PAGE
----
It is tiring to be accused of being ‘far-Right’ by people doing (however unwittingly) the bidding of the corporations and investors who recently made a killing on Covid. It is particularly irritating that such people, whilst deriding low-income workers and the ‘uneducated’, have convinced themselves that they are somehow being virtuous. They call themselves ‘Left’, but so do I. We either need to re-think or ditch these outdated epithets, or be more honest about our positions.
As explanation, the following is a list of some actual ‘Left’ policies I have always supported. They lean towards public health issues, as this is relevant to the times. They include:
- An emphasis on human rights, bodily autonomy and freedom of movement.
- An effort to limit inequality in wealth distribution.
- Decolonisation, i.e., large rich countries and the corporations in them (or that run them) should not dictate to, or extract wealth from, smaller and poorer countries.
- Community-based influence or control on local policy and resources, particularly healthcare.
- A publicly funded health system that ensures reasonably equal access to good basic care.
- Free and equal opportunity for education, to reduce poverty and improve gender equality.
- Constitutional democracy, where governments exist on the will of the people, and inviolable rules protect minorities.
- Free speech (essential to stop dictators from entrenching themselves and to ensure progress).
- Willingness to stand your ground for the above principles, even at some personal cost.
The list could go on, but generally this is where I was, and remain. This is why, ignorantly or not, I have always voted that way. Working in global health, I had thought that was where most of my colleagues were, though I was fine with those that differed. However, with notable exceptions, nearly all have actively supported the following list of antithetical policies during the past few years:
- Mandated face coverings and injections, and vilification and exclusion of individuals and minorities who refused (note: ‘exclusion’ is the opposite of ‘inclusion’, so the opposite of DEI).
- Desperation to defend the largest concentration of wealth in the history of humankind, with ‘Left-wing’ media lauding the recipients (and sponsored by them).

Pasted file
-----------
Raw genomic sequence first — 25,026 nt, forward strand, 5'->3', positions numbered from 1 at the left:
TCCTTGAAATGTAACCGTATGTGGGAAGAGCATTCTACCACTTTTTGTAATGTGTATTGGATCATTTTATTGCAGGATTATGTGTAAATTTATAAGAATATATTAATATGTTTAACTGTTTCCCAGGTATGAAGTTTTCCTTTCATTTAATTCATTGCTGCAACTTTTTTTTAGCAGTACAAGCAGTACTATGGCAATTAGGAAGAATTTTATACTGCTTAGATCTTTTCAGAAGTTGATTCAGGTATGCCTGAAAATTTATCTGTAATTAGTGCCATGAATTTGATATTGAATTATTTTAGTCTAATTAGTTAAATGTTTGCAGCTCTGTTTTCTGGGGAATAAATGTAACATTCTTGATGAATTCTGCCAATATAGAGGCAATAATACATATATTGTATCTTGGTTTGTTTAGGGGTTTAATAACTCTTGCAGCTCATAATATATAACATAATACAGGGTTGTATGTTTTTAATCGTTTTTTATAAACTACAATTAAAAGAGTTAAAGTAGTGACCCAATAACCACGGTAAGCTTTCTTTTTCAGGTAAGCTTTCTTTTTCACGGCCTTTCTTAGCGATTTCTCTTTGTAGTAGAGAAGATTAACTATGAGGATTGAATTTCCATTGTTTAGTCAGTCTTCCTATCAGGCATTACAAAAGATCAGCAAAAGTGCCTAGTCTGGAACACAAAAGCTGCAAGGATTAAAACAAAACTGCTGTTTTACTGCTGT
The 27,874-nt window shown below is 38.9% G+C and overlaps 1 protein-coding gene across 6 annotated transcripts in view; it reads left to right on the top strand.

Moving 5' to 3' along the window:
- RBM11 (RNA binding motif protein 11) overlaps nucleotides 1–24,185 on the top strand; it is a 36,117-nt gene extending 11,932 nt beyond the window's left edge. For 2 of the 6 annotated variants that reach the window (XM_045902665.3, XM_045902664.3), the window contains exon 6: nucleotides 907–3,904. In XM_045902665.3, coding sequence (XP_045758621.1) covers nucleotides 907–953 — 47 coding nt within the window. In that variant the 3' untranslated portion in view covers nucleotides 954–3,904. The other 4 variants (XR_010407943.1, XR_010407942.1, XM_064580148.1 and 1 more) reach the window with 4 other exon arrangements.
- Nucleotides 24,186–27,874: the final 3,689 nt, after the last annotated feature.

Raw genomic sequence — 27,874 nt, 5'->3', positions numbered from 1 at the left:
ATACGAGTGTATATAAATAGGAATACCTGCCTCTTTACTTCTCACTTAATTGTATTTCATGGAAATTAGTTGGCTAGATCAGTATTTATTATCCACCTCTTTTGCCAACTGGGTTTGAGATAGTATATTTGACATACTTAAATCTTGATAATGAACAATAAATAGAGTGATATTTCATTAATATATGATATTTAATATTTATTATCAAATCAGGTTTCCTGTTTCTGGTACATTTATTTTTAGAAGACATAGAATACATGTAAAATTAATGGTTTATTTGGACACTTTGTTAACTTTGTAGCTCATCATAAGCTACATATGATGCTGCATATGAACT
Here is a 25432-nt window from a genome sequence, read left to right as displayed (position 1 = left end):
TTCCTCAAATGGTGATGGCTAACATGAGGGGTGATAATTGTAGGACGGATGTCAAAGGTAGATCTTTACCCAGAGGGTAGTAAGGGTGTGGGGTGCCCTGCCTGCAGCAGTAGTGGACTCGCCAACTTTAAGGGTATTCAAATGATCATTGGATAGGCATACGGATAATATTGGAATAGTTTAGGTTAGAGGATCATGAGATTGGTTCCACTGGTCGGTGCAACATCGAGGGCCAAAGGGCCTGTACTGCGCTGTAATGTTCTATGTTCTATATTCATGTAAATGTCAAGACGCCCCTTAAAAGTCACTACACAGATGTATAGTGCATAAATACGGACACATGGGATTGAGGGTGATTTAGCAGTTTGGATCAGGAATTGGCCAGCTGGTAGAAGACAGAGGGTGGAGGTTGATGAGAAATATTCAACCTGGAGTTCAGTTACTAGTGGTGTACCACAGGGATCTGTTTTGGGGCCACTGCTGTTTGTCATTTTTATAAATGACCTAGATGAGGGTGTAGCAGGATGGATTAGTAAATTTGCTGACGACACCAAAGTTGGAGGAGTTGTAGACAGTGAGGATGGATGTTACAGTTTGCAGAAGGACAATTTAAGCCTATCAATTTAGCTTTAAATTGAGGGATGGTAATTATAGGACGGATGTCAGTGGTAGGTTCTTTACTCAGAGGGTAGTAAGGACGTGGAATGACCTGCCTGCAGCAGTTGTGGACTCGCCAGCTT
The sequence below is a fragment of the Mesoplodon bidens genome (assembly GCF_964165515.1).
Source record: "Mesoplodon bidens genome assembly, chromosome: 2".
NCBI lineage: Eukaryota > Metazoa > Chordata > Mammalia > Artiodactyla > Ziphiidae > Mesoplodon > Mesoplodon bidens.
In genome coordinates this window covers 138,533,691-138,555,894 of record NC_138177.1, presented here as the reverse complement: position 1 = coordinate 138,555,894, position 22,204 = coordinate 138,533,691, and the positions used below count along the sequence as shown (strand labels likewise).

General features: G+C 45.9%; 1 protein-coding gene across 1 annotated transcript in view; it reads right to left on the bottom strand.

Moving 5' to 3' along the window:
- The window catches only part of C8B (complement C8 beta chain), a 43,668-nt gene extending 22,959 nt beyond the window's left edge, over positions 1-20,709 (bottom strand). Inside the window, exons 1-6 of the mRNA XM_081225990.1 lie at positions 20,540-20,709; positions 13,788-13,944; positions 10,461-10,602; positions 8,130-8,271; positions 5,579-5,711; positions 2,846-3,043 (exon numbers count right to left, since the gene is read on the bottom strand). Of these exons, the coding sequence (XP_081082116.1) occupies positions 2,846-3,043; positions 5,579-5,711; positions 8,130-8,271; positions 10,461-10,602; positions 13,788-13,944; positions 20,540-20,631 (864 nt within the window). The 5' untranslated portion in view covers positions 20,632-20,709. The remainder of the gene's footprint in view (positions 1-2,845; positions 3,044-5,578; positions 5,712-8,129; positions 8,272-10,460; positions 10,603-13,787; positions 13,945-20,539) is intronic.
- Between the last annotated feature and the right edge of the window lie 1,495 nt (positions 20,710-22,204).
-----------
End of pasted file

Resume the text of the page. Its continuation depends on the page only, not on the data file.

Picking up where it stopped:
- Imposition of global policies geared to ensure broad uptake in low-income countries of Western health products to address a Western problem (e.g. ‘No one is safe until everyone is safe’), at the cost of deterioration of the health issues that actually impact low-income countries most.
- Increasing centralisation in international public health policy, with the World Health Organisation (WHO), ‘philanthropists’ and a parrot-like sponsored media pushing the same policies onto young mothers in Nigerian villages that they push on aged-care centres in Seattle.
- Restricting healthcare access across much of the globe, from chemotherapy for NHS cancer patients in Britain and basic birthing support for young mothers in Kenya.
- Advocating for school closures that will ensure increased poverty for the next generation, widening gender inequality, promoting child marriage and child labour.
- Rule by emergency decree, because the public may choose differently from the Government. Then planning for a transfer of powers to WHO for any health event, or even the threat of one, that WHO staff in a comfortable Swiss city deem to call an ’emergency’.
- Development of a whole new concept called an ‘infodemic’. This involves people who are losing their right to show their face, work or visit family, questioning the regime that is removing these rights. The same regime that is profiting from their confinement. In an ‘infodemic’, the people asking the questions are deemed to be the problem, not the regime. (Remember when raging against the machine was a thing?)
Support for these actions requires an abandonment of any inclination to stand for those principles that we (the ‘Left’) once believed in. Perhaps to hide this weakness from themselves, many now label human rights advocates and free-speech defenders as ‘anti-whatever’ or ‘whatever-denier (insert the latest thing, it is usually incoherent, or use the derogatory ‘free-dumb’ instead).
If someone cannot see through this piece of Orwellian double-speak played out in the media and in life, benefiting the few at the expense of the many, then the behavioural psychology is working as intended. They won’t recognise reality until they snap out of it. But for those who agree with the first list above, but still persist in closing down debate and name-calling, self-reflection might bring a return of strength.
People can change their minds. Intelligent people do as they learn new things and find time to think.
Which brings us to the obvious conclusion. The new movement of cancellation, vilification, exclusion and abuse is not a Left or Right movement. It promotes a form of totalitarianism closer to fascism than anything else, whilst calling others ‘fascist’ for valuing free thought and free association. Fascism is not a synonym for freedom; it has a different and unpleasant meaning.
We live in a divided society. The divide is political. It is between those who value democracy, equality and intrinsic human worth and those who think it virtuous to deride them. Those who still recognise these values as worthy should stop calling people stupid names and start asking, and allowing, questions. Inclusiveness is not a dogma; it is fundamentally the opposite. There is strength in diversity, not in subservience to another’s uniformity.
Dr. David Bell is a clinical and public health physician with a PhD in population health and background in internal medicine, modelling and epidemiology of infectious disease. Previously, he was Programme Head for Malaria and Acute Febrile Disease at FIND in Geneva and coordinated malaria diagnostics strategy with the World Health Organisation. He is a member of the Executive Committee of PANDA.